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Principle 13: Use Powerful Tools for Standardization and Organizational Learning

“Engineers at the Toyota Technical Center use hetakuso-sekke, which is the small booklet containing the failures experienced in the past.”
Kunihiko Masaki, former President of Toyota Technical Center, Ann Arbor

Despite colossal investments of both human and capital resources, most companies have continued to struggle to make organizational learning a true competitive advantage. Once reason is because their focus has typically been on tools that manage explicit or procedural knowledge, which is, although expensive, relatively easy to do, and easy for competitors to replicate. It is in leveraging “tacit” knowledge, or know-how that is the greatest source of competitive advantage. The focus must be on tools that help the organization change the way things actually get done. This type of knowledge is embedded in people and culture; it is around tacit knowledge that the best learning tools and technologies are built and designed.

How Does Your Organization Learn?

A lean PD system thrives best in a company that understands and cultivates organizational learning, develops systems, and evolves a culture that captures tacit knowledge and turns it into standards that everyone learns and passes down to others.

Finally, the database is designed to enhance the performance of Toyota’s people, not replace them or withhold the design process from them. In a lean PD process, individual engineers are central; learning tools and technology should reflect this.

Communication and Evaluating Sets

Communicating, evaluating, and learning effectively from numerous alternatives, each possessing diverse and technical design characteristics can be challenging. Consequently Toyota engineers have learned to utilize two important tools to aid in this task; trade-off curves and decision matrices.

Trade-Off Curves

A trade-off curve is a relatively simple tool that is consistently used by Toyota engineers to understand the relationship of various design characteristics to each other. In a trade-off curve a subsystem’s performance on one characteristic is mapped on the Y-axis while the other is mapped on the X-axis. A curve is then plotted to illustrate subsystem performance relative to the two characteristics.

Trade-off curves are a fast and effective way to communicate about very complex and technical performance attributes in a set-based environment.

Trade-Off Curve and Decision Matrix

Decision Matrices

When engineers at Toyota want to consider various design alternatives or provide feedback or suggest solutions to design challenges, they communicate with matrices. Once again this is a relatively simple but effective tool for communicating and evaluating alternatives. Design alternatives are listed on one axis of the matrix while specific evaluation criteria are listed on the other creating multiple cells. Each design alternative is then evaluated against those criteria and a quantitative or qualitative vale is entered in the appropriate cell. This might not seem like much of an engineering tool, but it does give a rough ordering of the alternatives which is sometimes all that is practical… and it can be quite powerful for experienced engineers making decisions.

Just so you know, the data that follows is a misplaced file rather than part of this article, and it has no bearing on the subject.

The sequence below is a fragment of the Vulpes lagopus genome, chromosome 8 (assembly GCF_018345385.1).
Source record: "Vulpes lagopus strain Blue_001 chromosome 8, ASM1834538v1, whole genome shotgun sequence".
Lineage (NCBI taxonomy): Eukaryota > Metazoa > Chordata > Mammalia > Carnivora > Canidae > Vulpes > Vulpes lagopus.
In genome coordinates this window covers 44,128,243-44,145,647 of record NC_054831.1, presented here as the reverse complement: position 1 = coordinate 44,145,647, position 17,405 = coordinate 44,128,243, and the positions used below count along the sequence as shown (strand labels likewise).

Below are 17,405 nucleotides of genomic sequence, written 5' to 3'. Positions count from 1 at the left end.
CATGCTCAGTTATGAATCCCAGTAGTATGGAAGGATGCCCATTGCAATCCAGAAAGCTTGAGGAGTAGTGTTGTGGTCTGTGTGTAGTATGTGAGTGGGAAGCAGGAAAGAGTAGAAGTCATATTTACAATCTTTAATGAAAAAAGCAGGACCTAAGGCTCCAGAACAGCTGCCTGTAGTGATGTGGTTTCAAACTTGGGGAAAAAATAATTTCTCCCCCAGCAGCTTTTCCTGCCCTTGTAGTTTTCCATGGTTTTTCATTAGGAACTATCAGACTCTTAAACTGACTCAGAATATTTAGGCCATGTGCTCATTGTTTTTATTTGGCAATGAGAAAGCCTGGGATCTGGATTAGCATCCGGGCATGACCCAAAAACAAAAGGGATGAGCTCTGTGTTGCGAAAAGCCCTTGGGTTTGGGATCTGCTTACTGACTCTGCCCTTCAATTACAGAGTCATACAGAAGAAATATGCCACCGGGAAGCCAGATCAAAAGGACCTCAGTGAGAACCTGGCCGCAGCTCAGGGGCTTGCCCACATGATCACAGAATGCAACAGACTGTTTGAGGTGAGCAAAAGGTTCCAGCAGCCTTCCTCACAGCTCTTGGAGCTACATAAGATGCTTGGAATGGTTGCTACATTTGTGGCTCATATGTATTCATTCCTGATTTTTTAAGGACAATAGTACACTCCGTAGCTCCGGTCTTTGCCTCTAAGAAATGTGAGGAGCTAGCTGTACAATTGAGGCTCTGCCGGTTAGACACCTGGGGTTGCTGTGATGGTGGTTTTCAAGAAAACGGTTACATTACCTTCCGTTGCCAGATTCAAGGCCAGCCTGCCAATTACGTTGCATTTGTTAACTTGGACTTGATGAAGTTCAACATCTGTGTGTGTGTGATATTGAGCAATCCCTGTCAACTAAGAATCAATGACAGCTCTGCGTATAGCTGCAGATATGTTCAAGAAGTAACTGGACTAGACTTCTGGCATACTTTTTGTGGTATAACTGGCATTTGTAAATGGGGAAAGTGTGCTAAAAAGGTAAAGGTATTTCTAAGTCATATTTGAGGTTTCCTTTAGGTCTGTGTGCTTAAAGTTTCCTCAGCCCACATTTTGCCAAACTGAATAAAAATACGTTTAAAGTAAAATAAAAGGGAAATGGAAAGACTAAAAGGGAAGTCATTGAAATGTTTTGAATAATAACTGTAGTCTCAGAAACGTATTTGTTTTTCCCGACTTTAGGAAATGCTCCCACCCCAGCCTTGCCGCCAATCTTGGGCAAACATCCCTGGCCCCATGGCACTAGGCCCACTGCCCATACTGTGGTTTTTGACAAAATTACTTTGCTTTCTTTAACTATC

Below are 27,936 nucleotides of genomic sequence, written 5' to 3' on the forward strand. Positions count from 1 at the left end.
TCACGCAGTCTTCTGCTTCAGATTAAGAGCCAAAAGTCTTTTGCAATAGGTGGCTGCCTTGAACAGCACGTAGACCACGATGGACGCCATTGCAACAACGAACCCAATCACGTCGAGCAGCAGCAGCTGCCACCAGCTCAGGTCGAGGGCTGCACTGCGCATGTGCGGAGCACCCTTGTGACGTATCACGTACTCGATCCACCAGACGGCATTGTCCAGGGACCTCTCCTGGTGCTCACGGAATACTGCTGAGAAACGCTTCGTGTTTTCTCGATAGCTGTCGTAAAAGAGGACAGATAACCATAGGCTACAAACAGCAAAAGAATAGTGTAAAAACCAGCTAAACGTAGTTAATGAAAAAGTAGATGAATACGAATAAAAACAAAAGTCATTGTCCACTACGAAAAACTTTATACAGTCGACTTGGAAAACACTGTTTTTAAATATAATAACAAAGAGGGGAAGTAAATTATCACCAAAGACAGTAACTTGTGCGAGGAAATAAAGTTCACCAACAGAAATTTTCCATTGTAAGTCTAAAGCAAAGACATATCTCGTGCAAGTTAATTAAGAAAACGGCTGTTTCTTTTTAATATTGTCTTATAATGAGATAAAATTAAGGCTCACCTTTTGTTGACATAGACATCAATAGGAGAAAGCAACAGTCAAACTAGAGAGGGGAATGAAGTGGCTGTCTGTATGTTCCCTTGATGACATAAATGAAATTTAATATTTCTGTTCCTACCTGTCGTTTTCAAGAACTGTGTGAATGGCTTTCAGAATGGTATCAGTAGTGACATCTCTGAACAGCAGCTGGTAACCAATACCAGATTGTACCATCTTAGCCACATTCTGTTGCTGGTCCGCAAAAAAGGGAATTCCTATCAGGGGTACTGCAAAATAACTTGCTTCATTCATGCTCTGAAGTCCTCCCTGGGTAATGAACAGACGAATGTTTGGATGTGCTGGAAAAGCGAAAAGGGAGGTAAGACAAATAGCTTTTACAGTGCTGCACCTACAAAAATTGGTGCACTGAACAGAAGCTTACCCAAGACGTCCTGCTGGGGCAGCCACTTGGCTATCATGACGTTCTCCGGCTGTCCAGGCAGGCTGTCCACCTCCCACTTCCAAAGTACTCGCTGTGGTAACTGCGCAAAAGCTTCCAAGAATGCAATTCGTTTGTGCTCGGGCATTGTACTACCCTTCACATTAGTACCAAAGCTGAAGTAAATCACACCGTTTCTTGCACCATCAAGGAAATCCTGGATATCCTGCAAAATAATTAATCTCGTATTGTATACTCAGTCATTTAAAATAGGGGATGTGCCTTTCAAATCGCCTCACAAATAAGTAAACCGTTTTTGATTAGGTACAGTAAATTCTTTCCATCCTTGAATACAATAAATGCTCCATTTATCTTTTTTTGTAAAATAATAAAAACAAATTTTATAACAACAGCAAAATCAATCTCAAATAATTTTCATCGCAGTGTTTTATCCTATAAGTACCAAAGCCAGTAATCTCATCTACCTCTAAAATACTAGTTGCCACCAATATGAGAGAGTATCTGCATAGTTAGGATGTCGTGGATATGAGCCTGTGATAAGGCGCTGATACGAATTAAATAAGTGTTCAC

Both of these tools not only make communication and evaluation more effective but provide a key tool for learning and preserving knowledge in the Toyota production development system.

The Role of Standardization and Learning Tools

Anyone familiar with lean thinking understands that organizational learning is one of Toyota’s core competitive advantages. What is less understood is that organizational learning is only possible with living standards that are seriously followed and regularly updated. While competitors are working on becoming lean, Toyota’s lean system continues to evolve simply because the company has built learning and evolution of standards into its systems.

Human learns; technology does not. In a lean PD process, however, tools and technology can nurture and sustain human learning. But this can occur only if engineers with “towering technical competence” in specific functional areas take responsibility for using these tools to develop standards that become the company’s new (and ever-changing) best-known way. It is up to leadership to empower employees to continually challenge and improve these standards until they become new standards. Whether these tools are manual or electronic, engineers responsible for a part of the vehicle must “own” as well as use these tools. It is this ownership that creates and cultivates a learning organization.

 

In Summary:

Use powerful tools for standardization and organizational learning

This chapter discusses some specific tools and methods that can help you leverage the power of tacit, “know how” knowledge and process, product and skill set standardization. These tools are not complex, and do not rely on expensive IT solutions. But they must be rigorous, clear, and owned, that is to say, maintained, validated, and updated by the functional experts who are expected to utilize them. Some of the tools discussed include the V-Comm integrated Know-How database, engineering checklists, quality matrices, senzu, and standardized process sheets. The most crucial point about organizational learning and standardization is however, that the specific tools that an organization uses not nearly as important as the type of knowledge on which they are focused, the ownership of the learning process, and a strong cultural bias for learning and recognition of the true power of creative standardization.

Source: Liker, J.K and Morgan, J.M, The Toyota Product Development System: Integrating People, Process and Technology, Productivity Press, 2006

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